Get all your news in one place.
100’s of premium titles.
One app.
Start reading
The Guardian - UK
The Guardian - UK
Suzanne Wrack at Molineux

Maanum collapse mars Arsenal’s Continental Cup final win over Chelsea

Arsenal's Katie McCabe gestures for medical assistance for Frida Maanum
Arsenal's Katie McCabe gestures for medical assistance for Frida Maanum. Photograph: Peter Cziborra/Action Images/Reuters

Sometimes the result is the least important thing. A roaring wall of red erupted behind the goal and players and staff on the bench spilled down the sidelines as Arsenal scored late into extra time to retain their ­Continental League Cup title with a win against Chelsea. But it was the news that the midfielder Frida Maanum was ­conscious, stable and talking to the medical staff that really mattered.

Maanum’s off-the-ball collapse deep in injury time as the game stood at 0-0, the player seemingly ­unresponsive and requiring ­oxygen, was hugely concerning. The record crowd of 21,462 fans for the final were worried for the almost 10 ­minutes during which she was being treated. She exited on a stretcher, news arrived that she was stable, and Arsenal charged forward, ­grabbing a 116th-minute winner through Stina Blackstenius.

“We just came into the huddle and said: ‘We need to win this game for her,’” Blackstenius said. “It’s just awful to see as a teammate, and as a friend, to see something like that happen.”

There is no love lost between these sides, with Arsenal having earned an emphatic 3-1 win against their London rivals in the final last season to earn Jonas Eidevall his first trophy with the Gunners. The spoils this season have been shared in the league, with ­Arsenal having won 4-1 at the Emirates Stadium in December and Chelsea having ­bitten back with a similarly dominant performance in the return fixture at Stamford Bridge, winning 3-1.

The rivalry was only stoked ­further at Molineux through a spat between Eidevall and Emma Hayes at the final whistle, the latter ­pushing the ­Arsenal manager. Hayes was ­furious about Eidevall’s ­touchline antics ­during a late throw-in as ­Chelsea sought an equaliser, ­saying she would not stand for “male ­aggression” towards players.

Eidevall dismissed the criticism, saying the label was “­irresponsible” before expressing his frustration at Chelsea’s desire to ­suddenly use a new ball for the throw‑in for a quick restart despite blocking a multi-ball system being used ahead of the game.

As Hayes warned before the ­showdown, both league games this season were “over at half‑time” with Arsenal 3-1 up inside 38 minutes and Chelsea 3-0 up by the 32nd minute. “You better show up from the off,” she said. “If you don’t, it can make it a little bit difficult.”

In Wolverhampton, the narrative was different, with both sides alert to the risk of being caught out and the game put beyond them early on.

The Blues had the first chance to go ahead with Lauren James a ­constant threat, pinging a comfortable shot at the goalkeeper Manuela Zinsberger. They had the ball in the back of the net in the 22nd minute too, with Mayra Ramírez’s rasping strike from 25 yards out evading Zinsberger, who perhaps should have done ­better, but a VAR check correctly ruled out the goal, Erin Cuthbert having pushed the ball into the path of the ­Colombian forward with her forearm.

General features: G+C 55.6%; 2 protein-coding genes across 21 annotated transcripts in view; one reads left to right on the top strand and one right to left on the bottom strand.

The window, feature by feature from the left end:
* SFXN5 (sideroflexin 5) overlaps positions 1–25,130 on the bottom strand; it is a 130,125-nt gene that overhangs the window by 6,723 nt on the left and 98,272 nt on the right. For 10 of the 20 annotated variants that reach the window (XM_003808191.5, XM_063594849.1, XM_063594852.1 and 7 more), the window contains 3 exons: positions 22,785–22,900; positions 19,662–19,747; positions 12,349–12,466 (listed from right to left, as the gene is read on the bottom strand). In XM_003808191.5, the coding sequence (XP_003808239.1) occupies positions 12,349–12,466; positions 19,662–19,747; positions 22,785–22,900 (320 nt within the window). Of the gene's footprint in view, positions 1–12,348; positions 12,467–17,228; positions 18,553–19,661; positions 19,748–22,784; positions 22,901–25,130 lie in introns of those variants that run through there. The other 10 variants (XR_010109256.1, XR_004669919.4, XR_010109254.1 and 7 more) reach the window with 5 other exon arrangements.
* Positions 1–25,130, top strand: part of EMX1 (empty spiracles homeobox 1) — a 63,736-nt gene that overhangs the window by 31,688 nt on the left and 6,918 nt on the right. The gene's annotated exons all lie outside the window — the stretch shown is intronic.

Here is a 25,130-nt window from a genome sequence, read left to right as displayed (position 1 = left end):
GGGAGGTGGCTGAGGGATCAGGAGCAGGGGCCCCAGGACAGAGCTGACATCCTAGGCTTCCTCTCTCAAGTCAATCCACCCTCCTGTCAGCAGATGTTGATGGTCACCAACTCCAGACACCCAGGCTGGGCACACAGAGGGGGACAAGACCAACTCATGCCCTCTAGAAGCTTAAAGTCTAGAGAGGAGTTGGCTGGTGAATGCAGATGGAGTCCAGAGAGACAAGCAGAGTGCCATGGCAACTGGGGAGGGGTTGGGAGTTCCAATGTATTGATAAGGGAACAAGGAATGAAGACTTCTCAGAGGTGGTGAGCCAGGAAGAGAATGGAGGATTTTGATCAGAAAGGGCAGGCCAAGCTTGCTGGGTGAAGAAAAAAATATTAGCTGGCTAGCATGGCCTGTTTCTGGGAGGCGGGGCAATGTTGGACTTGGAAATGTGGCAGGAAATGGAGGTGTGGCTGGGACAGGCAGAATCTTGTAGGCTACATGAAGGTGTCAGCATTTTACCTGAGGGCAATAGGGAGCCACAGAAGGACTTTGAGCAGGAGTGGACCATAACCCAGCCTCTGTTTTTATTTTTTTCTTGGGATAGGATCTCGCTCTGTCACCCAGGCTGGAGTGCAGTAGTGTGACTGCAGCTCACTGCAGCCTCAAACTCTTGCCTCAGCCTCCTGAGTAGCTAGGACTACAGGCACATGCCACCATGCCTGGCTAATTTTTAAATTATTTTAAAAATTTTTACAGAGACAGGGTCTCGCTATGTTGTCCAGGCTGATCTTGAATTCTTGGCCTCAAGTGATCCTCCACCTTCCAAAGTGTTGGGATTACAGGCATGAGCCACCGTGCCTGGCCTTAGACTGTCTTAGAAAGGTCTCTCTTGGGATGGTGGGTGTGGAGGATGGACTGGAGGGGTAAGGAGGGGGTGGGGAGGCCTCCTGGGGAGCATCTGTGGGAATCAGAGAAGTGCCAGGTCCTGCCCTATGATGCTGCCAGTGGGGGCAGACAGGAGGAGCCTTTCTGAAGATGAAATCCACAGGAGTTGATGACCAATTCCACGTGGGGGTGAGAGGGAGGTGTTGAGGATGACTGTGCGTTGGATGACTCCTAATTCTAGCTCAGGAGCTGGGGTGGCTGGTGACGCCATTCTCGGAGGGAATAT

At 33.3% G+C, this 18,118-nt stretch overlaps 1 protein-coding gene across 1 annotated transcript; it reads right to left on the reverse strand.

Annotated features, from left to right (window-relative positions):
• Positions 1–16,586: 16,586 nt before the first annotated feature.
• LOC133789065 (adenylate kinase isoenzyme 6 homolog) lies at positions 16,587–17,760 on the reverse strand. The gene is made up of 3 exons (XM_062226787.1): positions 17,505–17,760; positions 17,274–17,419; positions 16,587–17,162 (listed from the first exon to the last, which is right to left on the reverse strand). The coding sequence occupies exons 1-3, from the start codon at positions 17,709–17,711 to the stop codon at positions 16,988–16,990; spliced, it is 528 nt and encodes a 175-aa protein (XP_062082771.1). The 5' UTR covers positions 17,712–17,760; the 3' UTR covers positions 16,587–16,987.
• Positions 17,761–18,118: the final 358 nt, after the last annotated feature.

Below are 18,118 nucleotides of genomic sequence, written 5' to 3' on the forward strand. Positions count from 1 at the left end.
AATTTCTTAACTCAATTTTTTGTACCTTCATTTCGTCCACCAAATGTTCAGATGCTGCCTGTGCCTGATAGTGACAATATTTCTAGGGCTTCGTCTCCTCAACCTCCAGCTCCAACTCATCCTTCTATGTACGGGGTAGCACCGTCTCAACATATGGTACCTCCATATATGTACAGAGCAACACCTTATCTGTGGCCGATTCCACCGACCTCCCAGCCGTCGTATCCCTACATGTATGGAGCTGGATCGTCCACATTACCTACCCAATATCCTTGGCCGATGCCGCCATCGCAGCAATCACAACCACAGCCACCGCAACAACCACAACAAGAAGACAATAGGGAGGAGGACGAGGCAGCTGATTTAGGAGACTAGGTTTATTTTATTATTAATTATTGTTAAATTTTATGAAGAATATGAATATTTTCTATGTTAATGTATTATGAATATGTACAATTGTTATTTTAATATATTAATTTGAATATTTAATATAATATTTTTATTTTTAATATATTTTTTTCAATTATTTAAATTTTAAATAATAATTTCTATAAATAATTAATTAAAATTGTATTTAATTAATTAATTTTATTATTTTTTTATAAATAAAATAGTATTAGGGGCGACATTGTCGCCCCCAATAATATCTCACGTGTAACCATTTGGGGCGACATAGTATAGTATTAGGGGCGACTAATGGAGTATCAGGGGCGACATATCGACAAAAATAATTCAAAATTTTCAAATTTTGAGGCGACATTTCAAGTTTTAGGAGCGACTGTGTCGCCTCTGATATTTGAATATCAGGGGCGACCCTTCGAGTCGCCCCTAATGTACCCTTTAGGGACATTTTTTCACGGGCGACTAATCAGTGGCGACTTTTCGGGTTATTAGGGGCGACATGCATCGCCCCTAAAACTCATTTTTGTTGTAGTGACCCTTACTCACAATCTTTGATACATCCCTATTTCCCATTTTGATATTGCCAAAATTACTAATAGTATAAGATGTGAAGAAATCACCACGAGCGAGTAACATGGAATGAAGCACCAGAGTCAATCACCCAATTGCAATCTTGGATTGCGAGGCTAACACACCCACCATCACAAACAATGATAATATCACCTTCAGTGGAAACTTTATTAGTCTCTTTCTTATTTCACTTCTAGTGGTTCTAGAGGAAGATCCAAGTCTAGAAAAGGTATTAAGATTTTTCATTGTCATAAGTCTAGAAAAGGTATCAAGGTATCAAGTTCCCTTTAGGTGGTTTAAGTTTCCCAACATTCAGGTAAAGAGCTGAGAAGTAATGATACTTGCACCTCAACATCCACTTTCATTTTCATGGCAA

Arsenal weren’t without chances in that period, Cloé Lacasse fired high and wide from distance before the disallowed effort and the Gunners began to stretch the Blues towards the close of the first half.

There was a change for Arsenal at the break to concern Sarina ­Wiegman, the England Women manager, before the international break, with Leah Williamson off and Laia Codina on.

“She had a medical situation and possibly she could have carried on playing but it could have been ­borderline and risk-taking to do that,” Eidevall said. “Hopefully it’s nothing serious.”

The best chance of a transitional second half fell to the effervescent James, who raced free on the left with five minutes of normal time ­remaining, but her effort snuck ­agonisingly wide of the far post.

  • Download the Guardian app from the iOS App Store on iPhone or the Google Play store on Android by searching for 'The Guardian'.
  • If you already have the Guardian app, make sure you’re on the most recent version.
  • In the Guardian app, tap the Menu button at the bottom right, then go to Settings (the gear icon), then Notifications.
  • Turn on sport notifications.

Into the sixth of seven minutes of added time Maanum fell, ­collapsing off the ball, landing on her side. There was a lengthy pause while the ­medical team worked on the ­seemingly ­unresponsive player. Maanum was eventually taken on a stretcher down the tunnel.

Shortly after the restart the whistle went for extra time, giving the teams a further opportunity to regroup after a traumatic 10 minutes as news came in from Arsenal that Maanum was in a stable condition.

There was little to separate the sides in extra time, Blackstenius blazed over but would get another, more difficult, chance with ­minutes to spare. Caitlin Foord, on as a ­substitute, evaded challenges on the left before she pulled the ball back for Blackstenius, who turned and fired in. The wall of red behind the goal erupted and the party began on the final whistle in style.

“The fans have been pretty ­incredible all season, but it felt ­special,” Beth Mead said. “There were a lot of Arsenal fans out there today. Very happy to get the win for them and to celebrate in front of them all.”

Sign up to read this article
Read news from 100’s of titles, curated specifically for you.
Already a member? Sign in here
Related Stories
Top stories on inkl right now
One subscription that gives you access to news from hundreds of sites
Already a member? Sign in here
Our Picks
Fourteen days free
Download the app
One app. One membership.
100+ trusted global sources.